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When you hear about Bitcoin mining, you plan to dig up some coins. But Bitcoin is not physical, so why do we call it mining? Where do bitcoins come from? With paper money, a government decides when to print and distribute money. Bitcoin does not have a central government. With Bitcoin, miners use special software to solve math problems and receive a certain number of bitcoins in exchange. This provides a smart way to issue the currency and also creates an incentive for more people to mine. The main purpose of mining is to allow Bitcoin nodes to reach a secure and inviolable consensus. The mining of bitcoins is so called because it resembles the mining of other raw materials: it requires physical effort and gradually creates new currencies available at a rate close to that of products such as gold.
A Bitcoin node is a computer that runs Bitcoin software and helps keep Bitcoin running by participating in the information relay. Some nodes are mining nodes. These group the pending transactions into blocks and add them to the blockchain. How do they do that? By solving a complex mathematical puzzle that is part of the bitcoin program and including the answer in the block. The puzzle to solve is to find a number that, combined with block data and passed through a hash function, produces a result within a certain range. How do they find this number? By guessing at random. The hash function makes it impossible to predict what the output will be. Thus, the miners guess the mystery number and apply the hash function to the combination of this guessed number and block data. The first miner to get a hash in the desired range announces his victory to the rest of the network. All other miners immediately stop work on this block and start trying to find the next mystery number. As a reward for his work, the victorious miner receives new bitcoins.
Blockchain is nothing more than keeping a large network book of transactions. Users having equal rights on the network, it becomes necessary to put in place a mechanism guaranteeing the irreversibility of transactions and the ability to check their validity by each member of the network. Such a mechanism is the mining process. It allows all users of a distributed cryptocurrency network to verify transactions and add them to blocks.
Despite the profit potential of Bitcoin mining, the initial energy cost of your mining equipment can actually hurt your bank account. Choosing the wrong mining hardware can cost you more money than the amount you earn. Hobby Bitcoin mining can still be fun and even profitable if you have cheap electricity and get the best bitcoin mining equipment. Since it is now impossible to profitably mine bitcoins with your computer, you will need specialized hardware called ASIC. Think of a Bitcoin ASIC as specialized Bitcoin mining computer, bitcoin mining machinery. Nowadays, all serious bitcoin mining operations are performed on hardware dedicated bitcoin operating ASICs, usually in low-cost thermal control data centers.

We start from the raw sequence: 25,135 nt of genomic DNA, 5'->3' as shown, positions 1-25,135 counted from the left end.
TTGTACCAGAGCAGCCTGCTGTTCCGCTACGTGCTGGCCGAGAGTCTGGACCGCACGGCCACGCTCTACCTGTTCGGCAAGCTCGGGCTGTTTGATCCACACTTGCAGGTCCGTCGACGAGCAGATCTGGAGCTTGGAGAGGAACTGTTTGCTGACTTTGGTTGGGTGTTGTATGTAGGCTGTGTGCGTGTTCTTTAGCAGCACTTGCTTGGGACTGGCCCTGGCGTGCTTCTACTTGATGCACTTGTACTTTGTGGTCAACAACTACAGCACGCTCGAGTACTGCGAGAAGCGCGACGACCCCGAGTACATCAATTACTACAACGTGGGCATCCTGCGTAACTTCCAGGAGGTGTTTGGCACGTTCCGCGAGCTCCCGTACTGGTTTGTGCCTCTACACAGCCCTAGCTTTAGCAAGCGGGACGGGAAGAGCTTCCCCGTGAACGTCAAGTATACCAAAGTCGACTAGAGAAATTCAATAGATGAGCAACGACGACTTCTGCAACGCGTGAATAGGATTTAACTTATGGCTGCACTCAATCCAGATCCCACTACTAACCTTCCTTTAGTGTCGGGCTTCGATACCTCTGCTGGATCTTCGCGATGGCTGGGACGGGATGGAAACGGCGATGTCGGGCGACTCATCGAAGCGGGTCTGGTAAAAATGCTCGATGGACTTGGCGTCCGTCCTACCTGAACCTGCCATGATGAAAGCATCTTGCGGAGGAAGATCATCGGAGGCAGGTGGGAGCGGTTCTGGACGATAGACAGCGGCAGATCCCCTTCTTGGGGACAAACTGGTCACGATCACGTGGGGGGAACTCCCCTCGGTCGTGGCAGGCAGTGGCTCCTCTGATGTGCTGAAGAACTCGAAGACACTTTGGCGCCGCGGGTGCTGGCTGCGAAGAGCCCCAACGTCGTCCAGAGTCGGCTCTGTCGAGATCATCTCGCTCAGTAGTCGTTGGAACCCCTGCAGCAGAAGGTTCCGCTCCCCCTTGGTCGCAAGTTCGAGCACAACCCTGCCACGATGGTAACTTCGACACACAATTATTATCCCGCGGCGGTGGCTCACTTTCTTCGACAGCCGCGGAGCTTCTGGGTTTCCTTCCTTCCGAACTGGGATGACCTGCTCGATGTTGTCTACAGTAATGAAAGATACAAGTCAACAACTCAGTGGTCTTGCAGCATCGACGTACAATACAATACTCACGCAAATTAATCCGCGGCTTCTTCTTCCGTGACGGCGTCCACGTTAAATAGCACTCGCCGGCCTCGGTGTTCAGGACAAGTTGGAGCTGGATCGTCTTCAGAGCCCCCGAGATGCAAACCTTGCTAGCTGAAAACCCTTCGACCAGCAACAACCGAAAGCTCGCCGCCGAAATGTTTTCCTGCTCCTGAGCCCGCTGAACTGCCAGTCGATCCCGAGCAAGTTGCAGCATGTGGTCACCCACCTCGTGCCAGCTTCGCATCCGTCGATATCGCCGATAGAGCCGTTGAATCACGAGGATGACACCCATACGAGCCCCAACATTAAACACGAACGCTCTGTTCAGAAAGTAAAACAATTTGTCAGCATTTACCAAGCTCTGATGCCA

Canada allows the use of digital currencies. However, cryptocurrencies are not considered to be legal tender in Canada. Canada’s tax laws and rules, including the Income Tax Act, also apply to cryptocurrency transactions. The Canada Revenue Agency has described cryptocurrency as merchandise and has stated that the use of cryptocurrency to pay for goods or services should be treated as a barter transaction. Cryptocurrency can be used for profit (as a business) or as a personal hobby (non-taxable). If the taxpayer carries on a business in a commercial manner, the income of that business must be included in the taxpayer’s income for the year.
There is currently little evidence to suggest that Bitcoin contributes directly to climate change. Even assuming that Bitcoin mines were exclusively coal-fired – a very unrealistic scenario given that a sizeable number of plants operate exclusively from renewable sources – total carbon dioxide emissions would not exceed 58 million tons of CO2, which would correspond to approximately 0.17% of the world’s total emissions. This does not mean that environmental concerns about Bitcoin’s electricity consumption should be ignored. However, the current figures should be put into perspective: the available data show that even in the worst case scenario (coal-only mining), Bitcoin’s environmental footprint remains at best marginal. A recent study by CoinShares, a cryptocurrency asset management and analysis company, found that most of the electricity used by Bitcoin actually came from clean sources, such as wind, solar and hydro. The only amount of electricity consumed each year by domestic appliances still on but inactive in the United States alone could power the Bitcoin network for 3.1 years.